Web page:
Answer: Since both stocks lie in the SML line. we can instantly happen its incline or the hazard premium of the market. Slope = ( E ( rM ) – releasing factor ) = ( E ( r2 ) – E ( r1 ) ) / ( ?2- ?1 ) = ( 0. 15-0. 12 ) / ( 1. 2-0. 8 ) = 0. 03/0. 4= 0. 075. Puting these values in E ( r2 ) = ?2* ( E ( rM ) – releasing factor ) + rF one gets: 0. 15 = 1. 2*0. 075 + releasing factor or releasing factor =0. 06=6. 0 % . The Expected return of the market is so given by ( E ( rM ) – 0. 06 ) = 0. 075 giving: Tocopherol ( rM ) = 13. 5 % . If you create a portfolio with these two assets seting peers sums of money in them ( every bit weighted ) . the beta will be ?P = w1*?1+w2*?2= 0. 5*1. 2+0. 5*0. 8 = 1. 0. Problem 5 ( 15 points ) You have an plus Angstrom with one-year expected return. beta. and volatility given by: Tocopherol ( radium ) = 20 % . ? A =1. 2. ? A =25 % . severally. If the one-year riskless rate is r f =2. 5 % and the expected one-year return and volatility of the market are E ( rM ) =10 % . ? A =15 % . what is the alpha of plus A? Answer: In order to happen the alpha. ? A. of plus A we need to happen out the difference between the expected return of the plus E ( radium ) and the expected return implied by the CAPM which is r f + ? A ( E ( rM ) – r degree Fahrenheit ) .

That is. show its expected return as: ? A = E ( radium ) – r f + ? A ( E ( rM ) – r degree Fahrenheit ) ) . Since we know the expected return of the market. the beta of the plus with regard to the market. and the riskless rate. alpha is given by: ? A = E ( radium ) – ? A ( E ( rM ) – r degree Fahrenheit ) – r f = 0. 20 – 1. 2 ( 0. 1 – 0. 025 ) – 0. 025
= 0. 085 = 8. 5 % .

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Problem 6 ( BKM. Q23 of Chapter 7 ) ( 20 points ) Consider the followers informations for a one-factor economic system. All portfolios are good diversified. _______________________________________ Portfolio E ( R ) Beta ———————————————————-A 10 % 1. 0 F 4 % 0 ———————————————————-Suppose another portfolio Tocopherol is good diversified with a beta of 2/3 and expected return of 9 % . Would an arbitrage chance be? If so. what would the arbitrage scheme be? Answer: You can make a Portfolio G with beta equal to 1. 0 ( the same as the beta for Portfolio A ) by taking a long place in Portfolio E and a short place in Portfolio F ( that is. borrowing at the riskless rate and puting the returns in Portfolio E ) . For the beta of G to be 1. 0. the proportion ( tungsten ) of financess invested in E must be: 3/2 = 1. 5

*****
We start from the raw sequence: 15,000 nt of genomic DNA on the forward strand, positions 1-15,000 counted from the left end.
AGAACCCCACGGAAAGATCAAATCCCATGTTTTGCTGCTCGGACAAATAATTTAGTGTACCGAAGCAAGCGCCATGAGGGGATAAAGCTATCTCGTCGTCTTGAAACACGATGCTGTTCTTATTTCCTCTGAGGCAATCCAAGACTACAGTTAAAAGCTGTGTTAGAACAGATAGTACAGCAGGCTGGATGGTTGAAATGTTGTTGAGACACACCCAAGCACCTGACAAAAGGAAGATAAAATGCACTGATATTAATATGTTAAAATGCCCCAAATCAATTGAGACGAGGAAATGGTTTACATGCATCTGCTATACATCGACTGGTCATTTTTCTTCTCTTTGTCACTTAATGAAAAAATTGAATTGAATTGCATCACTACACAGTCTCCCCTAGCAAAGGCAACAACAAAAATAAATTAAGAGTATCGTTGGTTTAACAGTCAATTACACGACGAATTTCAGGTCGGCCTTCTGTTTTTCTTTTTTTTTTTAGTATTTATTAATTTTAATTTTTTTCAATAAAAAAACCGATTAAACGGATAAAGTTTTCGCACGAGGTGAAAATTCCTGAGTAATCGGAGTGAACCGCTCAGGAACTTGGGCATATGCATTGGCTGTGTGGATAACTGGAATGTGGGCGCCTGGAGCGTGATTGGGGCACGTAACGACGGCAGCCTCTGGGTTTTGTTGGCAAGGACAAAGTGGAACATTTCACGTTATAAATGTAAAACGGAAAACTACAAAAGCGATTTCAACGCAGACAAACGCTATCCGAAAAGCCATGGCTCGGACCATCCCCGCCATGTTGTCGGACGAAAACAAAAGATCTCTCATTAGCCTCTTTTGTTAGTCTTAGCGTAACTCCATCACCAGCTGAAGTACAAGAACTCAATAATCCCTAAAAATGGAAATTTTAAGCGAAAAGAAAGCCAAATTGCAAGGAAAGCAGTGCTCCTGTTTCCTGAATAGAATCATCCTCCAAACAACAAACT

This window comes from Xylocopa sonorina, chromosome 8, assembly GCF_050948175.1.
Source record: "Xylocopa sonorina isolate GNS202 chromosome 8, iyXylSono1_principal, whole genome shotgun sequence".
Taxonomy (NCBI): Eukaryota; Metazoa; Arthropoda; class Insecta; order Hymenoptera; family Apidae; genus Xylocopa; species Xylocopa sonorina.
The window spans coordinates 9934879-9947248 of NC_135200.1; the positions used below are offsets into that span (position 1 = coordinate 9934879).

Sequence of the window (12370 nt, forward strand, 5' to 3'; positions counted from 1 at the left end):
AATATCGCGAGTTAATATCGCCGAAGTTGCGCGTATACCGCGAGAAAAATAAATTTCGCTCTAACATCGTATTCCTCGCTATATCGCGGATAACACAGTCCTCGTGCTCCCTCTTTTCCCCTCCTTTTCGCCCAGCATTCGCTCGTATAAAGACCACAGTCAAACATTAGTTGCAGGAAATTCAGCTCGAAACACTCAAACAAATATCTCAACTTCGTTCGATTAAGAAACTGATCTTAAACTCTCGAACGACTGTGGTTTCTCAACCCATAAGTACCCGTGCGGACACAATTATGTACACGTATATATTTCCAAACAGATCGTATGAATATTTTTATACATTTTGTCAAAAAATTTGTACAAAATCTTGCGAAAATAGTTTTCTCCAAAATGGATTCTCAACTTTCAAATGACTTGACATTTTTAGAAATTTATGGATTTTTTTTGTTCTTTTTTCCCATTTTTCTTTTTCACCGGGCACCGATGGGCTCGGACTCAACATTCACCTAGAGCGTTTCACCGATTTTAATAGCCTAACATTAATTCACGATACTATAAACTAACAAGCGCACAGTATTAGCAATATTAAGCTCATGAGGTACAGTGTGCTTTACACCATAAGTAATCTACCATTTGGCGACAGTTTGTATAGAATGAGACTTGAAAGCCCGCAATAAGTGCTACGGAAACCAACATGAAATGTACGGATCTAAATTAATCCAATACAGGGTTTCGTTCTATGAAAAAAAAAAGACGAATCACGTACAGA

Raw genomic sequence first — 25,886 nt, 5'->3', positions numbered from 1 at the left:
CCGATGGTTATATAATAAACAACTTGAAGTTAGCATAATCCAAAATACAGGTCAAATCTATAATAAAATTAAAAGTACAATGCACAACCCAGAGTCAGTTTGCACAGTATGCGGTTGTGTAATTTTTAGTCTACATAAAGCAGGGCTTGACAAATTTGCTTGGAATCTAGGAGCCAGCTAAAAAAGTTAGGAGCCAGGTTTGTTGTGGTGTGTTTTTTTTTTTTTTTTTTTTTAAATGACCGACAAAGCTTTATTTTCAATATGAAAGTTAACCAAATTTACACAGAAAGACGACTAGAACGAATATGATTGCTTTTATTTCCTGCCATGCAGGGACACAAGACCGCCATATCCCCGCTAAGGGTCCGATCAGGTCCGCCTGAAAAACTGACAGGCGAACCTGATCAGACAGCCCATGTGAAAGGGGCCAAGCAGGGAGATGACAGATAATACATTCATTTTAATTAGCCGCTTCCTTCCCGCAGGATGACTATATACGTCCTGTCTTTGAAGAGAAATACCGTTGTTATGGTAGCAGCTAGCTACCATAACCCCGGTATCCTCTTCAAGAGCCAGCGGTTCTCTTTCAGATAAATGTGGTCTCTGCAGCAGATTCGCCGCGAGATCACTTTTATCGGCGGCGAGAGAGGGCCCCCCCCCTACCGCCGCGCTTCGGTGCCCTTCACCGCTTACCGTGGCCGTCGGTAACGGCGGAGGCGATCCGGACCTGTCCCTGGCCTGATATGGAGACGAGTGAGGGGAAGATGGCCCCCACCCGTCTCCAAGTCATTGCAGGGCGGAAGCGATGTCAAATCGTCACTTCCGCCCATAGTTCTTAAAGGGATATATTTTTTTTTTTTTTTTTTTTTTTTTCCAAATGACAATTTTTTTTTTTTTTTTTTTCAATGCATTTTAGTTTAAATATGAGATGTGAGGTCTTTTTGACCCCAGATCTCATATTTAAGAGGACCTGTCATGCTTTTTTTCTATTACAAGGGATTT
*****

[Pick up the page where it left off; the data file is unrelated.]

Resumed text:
The expected return of G is so: E ( roentgenium ) = [ ( ?0. 50 ) ? 4 % ] + ( 1. 5 ? 9 % ) = 11. 5 % ?G = 1. 5 ? ( 2/3 ) = 1. 0 Comparing Portfolio G to Portfolio A. G has the same beta and a higher expected return. This implies that an arbitrage chance exists. Now. see Portfolio H. which is a short place in Portfolio A with the returns invested in Portfolio G: ?H = 1?G + ( ?1 ) ?A = ( 1 ? 1 ) + [ ( ?1 ) ? 1 ] = 0 E ( rhesus factor ) = ( 1 ? roentgenium ) + [ ( ?1 ) ? rA ] = ( 1 ? 11. 5 % ) + [ ( ? 1 ) ? 10 % ] = 1. 5 % The consequence is a nothing investing portfolio ( all returns from the short sale of Portfolio A are invested in Portfolio G ) with nothing hazard ( because ? = 0 and the portfolios are good diversified ) . and a positive return of 1. 5 % . Portfolio H is an arbitrage portfolio.

Problem 7 ( 10 points ) Compare the CAPM theory with the APT theory. explicate the difference between these two theories? Answer: Apt applies to well-diversified portfolios and non needfully to single stocks. It is possible for some single stocks non to be on the SML. CAPM assumes rational behaviour for all investors ; APT merely requires some rational investors: APT is more general in that its factor does non hold to be the market portfolio. Both theoretical accounts give the expected return-beta relationship. 3